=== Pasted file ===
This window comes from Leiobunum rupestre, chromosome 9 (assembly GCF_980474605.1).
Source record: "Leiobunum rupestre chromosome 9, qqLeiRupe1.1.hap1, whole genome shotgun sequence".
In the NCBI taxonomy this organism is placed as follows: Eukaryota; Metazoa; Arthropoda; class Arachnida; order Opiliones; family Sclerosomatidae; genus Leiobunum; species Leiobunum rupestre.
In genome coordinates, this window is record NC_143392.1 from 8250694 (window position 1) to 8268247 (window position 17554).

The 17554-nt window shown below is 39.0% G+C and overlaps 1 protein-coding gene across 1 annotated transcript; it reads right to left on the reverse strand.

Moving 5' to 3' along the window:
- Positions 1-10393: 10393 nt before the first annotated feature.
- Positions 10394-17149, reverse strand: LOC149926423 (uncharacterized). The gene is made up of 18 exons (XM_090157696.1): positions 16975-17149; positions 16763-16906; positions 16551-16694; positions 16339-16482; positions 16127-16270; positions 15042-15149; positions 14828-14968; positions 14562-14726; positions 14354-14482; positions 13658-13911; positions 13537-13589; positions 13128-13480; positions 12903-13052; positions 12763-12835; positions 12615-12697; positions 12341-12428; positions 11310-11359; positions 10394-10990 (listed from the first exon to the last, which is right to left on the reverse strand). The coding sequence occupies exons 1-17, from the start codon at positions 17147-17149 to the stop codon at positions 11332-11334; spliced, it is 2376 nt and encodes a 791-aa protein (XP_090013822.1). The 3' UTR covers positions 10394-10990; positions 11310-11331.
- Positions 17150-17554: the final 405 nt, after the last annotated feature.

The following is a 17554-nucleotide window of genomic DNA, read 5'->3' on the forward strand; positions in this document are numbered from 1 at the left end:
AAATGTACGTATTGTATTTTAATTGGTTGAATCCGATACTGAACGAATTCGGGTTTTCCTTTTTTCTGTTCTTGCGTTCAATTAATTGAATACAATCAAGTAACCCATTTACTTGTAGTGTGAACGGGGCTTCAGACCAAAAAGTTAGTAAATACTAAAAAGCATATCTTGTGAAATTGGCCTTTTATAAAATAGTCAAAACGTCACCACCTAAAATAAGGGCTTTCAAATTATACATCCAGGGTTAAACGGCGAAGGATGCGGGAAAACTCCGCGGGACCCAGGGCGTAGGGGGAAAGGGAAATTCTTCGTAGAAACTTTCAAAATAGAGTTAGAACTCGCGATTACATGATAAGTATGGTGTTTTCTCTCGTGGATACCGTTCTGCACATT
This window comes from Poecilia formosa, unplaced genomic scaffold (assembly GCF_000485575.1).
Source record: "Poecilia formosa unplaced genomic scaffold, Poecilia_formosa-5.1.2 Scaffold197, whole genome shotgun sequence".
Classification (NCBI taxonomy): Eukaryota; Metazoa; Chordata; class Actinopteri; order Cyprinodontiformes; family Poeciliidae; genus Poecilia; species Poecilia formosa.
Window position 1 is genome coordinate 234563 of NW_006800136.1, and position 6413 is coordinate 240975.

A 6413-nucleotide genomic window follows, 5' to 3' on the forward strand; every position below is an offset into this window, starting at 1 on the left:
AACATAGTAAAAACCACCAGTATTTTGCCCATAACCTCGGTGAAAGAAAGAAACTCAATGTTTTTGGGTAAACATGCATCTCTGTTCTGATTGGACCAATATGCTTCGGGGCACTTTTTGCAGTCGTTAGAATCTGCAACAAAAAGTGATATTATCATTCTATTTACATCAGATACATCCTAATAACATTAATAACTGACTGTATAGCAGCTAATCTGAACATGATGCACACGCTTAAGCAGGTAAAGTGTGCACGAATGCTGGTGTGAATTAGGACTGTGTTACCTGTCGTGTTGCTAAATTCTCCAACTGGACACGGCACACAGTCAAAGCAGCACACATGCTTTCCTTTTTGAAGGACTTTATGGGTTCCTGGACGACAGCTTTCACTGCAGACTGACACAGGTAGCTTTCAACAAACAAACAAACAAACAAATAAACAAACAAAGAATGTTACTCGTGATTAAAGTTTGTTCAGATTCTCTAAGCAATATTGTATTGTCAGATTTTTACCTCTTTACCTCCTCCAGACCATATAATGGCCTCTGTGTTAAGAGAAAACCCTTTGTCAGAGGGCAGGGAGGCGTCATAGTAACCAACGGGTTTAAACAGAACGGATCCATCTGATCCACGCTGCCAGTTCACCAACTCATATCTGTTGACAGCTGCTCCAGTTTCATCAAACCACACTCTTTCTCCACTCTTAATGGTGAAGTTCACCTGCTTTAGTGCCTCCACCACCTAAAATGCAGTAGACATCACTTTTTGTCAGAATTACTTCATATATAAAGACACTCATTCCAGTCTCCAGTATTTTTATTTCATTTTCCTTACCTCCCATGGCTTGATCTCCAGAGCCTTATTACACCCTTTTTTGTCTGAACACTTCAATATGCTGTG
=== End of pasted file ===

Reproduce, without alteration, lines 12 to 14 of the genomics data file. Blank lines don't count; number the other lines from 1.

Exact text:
This window comes from Poecilia formosa, unplaced genomic scaffold (assembly GCF_000485575.1).
Source record: "Poecilia formosa unplaced genomic scaffold, Poecilia_formosa-5.1.2 Scaffold197, whole genome shotgun sequence".
Classification (NCBI taxonomy): Eukaryota; Metazoa; Chordata; class Actinopteri; order Cyprinodontiformes; family Poeciliidae; genus Poecilia; species Poecilia formosa.